News & Opinions
The latest news and insights from Hanley Wood’s outspoken experts and key thought-leaders throughout the residential and commercial design and construction industry.
July Architecture Billings Index Reports Sustained Demand for Design Services
Caroline Massie / ARCHITECT / August 19, 2015
The Architecture Billings Index (ABI), released by the AIA today, indicates that July was another strong month for the design industry. July’s ABI score was 54.7, down a point from June, which received the highest mark in nearly eight years. The project inquiries index increased from 63.4 in June to 63.7 last month, continuing a trend of incremental gains. Additionally, the design contracts index rose two points from June to July, coming in at 54.5 in today’s report. Scores above 50 indicate growth in billings, whereas those below 50 mean a contraction. “On top of what has been a flurryRead More
Key Takeaways from the 2015 AIA Compensation Survey
Caroline Massie / ARCHITECT / August 21, 2015
Average compensation for architectural staff positions is still recovering from the Great Recession, but is nevertheless on the rise—and expected to continue on an upward trajectory, according to the 2015 AIA Compensation Survey released last week. The report, which includes salary data for 39 architecture-firm positions in 27 states, 27 metro areas, and 15 cities, found that average compensation for staff positions rose 3.5 percent since early 2013 (or 1.75 percent per year). This growth is up from the Great Recession, during which annual compensation increased an averageRead More
Caroline Massie / ARCHITECT / August 12, 2015
While compensation gains since 2013 are modest, they have outpaced low inflation levels in the U.S., the biannual report reveals.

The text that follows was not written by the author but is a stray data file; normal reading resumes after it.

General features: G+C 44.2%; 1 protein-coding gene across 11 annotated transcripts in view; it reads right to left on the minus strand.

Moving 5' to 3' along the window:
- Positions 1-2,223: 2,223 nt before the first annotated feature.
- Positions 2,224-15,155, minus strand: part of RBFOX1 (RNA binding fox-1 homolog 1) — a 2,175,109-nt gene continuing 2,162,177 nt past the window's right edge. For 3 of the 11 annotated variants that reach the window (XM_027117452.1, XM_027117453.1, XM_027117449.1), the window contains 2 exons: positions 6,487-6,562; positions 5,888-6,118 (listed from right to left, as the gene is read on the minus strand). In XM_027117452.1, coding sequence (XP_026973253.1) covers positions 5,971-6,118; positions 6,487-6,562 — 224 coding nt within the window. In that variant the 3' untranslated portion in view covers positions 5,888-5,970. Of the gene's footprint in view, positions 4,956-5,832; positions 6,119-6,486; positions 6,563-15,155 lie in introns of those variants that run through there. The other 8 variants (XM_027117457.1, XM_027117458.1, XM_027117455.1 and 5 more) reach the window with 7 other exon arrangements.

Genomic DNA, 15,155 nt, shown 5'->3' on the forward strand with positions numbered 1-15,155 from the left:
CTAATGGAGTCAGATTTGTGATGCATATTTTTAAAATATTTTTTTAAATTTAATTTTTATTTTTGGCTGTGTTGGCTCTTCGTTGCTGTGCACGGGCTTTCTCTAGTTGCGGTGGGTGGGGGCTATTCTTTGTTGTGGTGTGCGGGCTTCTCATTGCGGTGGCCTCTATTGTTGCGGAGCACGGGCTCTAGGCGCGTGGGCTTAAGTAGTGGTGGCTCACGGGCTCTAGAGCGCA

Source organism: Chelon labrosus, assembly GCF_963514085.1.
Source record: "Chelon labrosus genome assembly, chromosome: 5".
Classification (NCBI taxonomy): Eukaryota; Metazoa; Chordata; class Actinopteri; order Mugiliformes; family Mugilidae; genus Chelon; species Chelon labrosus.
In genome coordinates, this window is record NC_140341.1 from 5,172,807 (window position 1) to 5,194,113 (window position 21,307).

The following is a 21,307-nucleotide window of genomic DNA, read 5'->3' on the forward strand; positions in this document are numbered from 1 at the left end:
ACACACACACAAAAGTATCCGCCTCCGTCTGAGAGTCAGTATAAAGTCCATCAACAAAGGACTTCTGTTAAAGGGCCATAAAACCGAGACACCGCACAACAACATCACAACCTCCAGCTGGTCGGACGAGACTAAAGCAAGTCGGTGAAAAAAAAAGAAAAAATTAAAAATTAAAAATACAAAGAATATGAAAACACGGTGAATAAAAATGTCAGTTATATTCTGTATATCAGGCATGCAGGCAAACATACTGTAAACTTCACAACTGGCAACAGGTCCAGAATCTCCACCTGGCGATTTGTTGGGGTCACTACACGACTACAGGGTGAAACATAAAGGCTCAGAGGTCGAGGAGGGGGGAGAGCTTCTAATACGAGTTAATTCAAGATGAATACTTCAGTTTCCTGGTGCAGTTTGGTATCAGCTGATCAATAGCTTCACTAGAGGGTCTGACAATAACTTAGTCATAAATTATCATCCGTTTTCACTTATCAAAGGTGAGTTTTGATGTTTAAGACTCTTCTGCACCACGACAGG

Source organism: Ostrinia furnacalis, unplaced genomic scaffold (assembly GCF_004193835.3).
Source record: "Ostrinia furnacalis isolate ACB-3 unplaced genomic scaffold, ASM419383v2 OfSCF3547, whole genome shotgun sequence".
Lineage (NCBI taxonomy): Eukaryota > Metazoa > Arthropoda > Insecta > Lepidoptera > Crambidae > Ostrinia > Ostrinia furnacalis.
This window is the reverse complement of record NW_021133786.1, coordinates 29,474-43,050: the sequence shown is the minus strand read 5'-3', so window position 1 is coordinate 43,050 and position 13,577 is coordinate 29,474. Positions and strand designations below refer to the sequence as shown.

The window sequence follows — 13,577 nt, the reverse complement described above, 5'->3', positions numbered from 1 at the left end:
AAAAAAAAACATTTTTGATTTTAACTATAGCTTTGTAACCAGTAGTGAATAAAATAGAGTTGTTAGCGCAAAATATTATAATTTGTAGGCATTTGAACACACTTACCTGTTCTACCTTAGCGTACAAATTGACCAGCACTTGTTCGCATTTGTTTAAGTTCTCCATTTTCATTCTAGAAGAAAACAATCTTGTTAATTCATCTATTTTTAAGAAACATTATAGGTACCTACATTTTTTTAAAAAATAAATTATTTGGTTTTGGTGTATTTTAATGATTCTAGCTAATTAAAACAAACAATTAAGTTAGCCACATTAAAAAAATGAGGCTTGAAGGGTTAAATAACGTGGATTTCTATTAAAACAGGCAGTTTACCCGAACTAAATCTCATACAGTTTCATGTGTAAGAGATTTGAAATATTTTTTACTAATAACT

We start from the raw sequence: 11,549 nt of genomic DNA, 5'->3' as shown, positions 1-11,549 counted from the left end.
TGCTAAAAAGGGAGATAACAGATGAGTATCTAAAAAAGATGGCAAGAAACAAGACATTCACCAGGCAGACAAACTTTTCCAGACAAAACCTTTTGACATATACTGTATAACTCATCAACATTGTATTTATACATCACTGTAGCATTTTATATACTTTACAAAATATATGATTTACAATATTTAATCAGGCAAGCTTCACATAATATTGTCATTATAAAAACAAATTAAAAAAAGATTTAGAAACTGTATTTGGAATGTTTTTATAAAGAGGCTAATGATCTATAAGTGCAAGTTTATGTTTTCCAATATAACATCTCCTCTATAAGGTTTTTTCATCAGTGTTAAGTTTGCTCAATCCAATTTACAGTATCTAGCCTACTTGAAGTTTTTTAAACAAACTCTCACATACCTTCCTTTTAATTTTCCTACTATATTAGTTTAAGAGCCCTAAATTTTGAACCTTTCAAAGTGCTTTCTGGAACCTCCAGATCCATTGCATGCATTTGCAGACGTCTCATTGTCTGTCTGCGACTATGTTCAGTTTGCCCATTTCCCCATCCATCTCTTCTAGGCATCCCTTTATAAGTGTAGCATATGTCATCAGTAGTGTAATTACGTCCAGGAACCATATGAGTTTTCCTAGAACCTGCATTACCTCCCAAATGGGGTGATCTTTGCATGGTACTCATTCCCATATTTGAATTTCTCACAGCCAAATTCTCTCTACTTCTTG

Yesterday, the AIA released its biannual Compensation Survey, which provides salary data at U.S. architecture firms. The report reveals that average compensation for staff positions rose 3.5 percent since early 2013 (or 1.75 percent per year), with increases for the major architectural staff categories, which include senior design and project management staff; architects and designers; and interns.
The AIA reports that the compensation gains are modest,Read More
Robert Dietz / NAHB / August 12, 2015
The NAHB’s Robert Dietz reports on the latest Bureau of Labor Statistics data that shows construction job openings fell in June, decreasing from 163,000 in May to 143,000 in June. While the number of unfilled jobs in the sector remains high, the open position rate declined to 2.3%.
The June construction sector hiring rate, as measured on a three-month moving average basis, ticked up to 5.2% after a period of declines that began in March. The quits rate for construction declined slightly to 1.7% in June.
The total employment for the building and remodeling industry currently sits
Heather Taylor / NAHB / 8/4/2015
The NAHB’s Heather Taylor dives into data from HUD’s American Housing Survey which provides insight into buyer preferences when selecting a home.
The top reasons for choosing a home were size, cited by 76% of all buyers, followed by room layout/design (74%) and a two-way tie between price and neighborhood (72%). But digging deeper, those priorities vary among buyers looking for new homes compared to those shopping for existing homes:
For buyers of new homes, room layout/design, neighborhood, exterior appearance and construction quality tended to be even more important
BUILDER / August 4, 2015
The nesting habits of millennials are a source of much conjecture in the housing industry. BUILDER pulled together the nine top-line takeaways from the Urban Land Institute’s recent report “Gen Y and Housing: What They Want and Where They Want It.”
Read more on BUILDER.com.
David Crowe / BUILDER / July 21, 2015
The new-home sales market is greatly dependent on the existing-home sales market. Currently, at least 80% of new homes are purchased by buyers who sold an existing home. In better times, when the first-time buyer is more active, repeat buyers’ share could sink to 65% to 70%—still a substantial portion of sales.
The modest housing recovery has slowed existing homeowners’ normal turnover; or existing homeowners’ reluctance has slowed the housing recovery. The cause and effect are difficult to separate although several contributing factors are identifiable.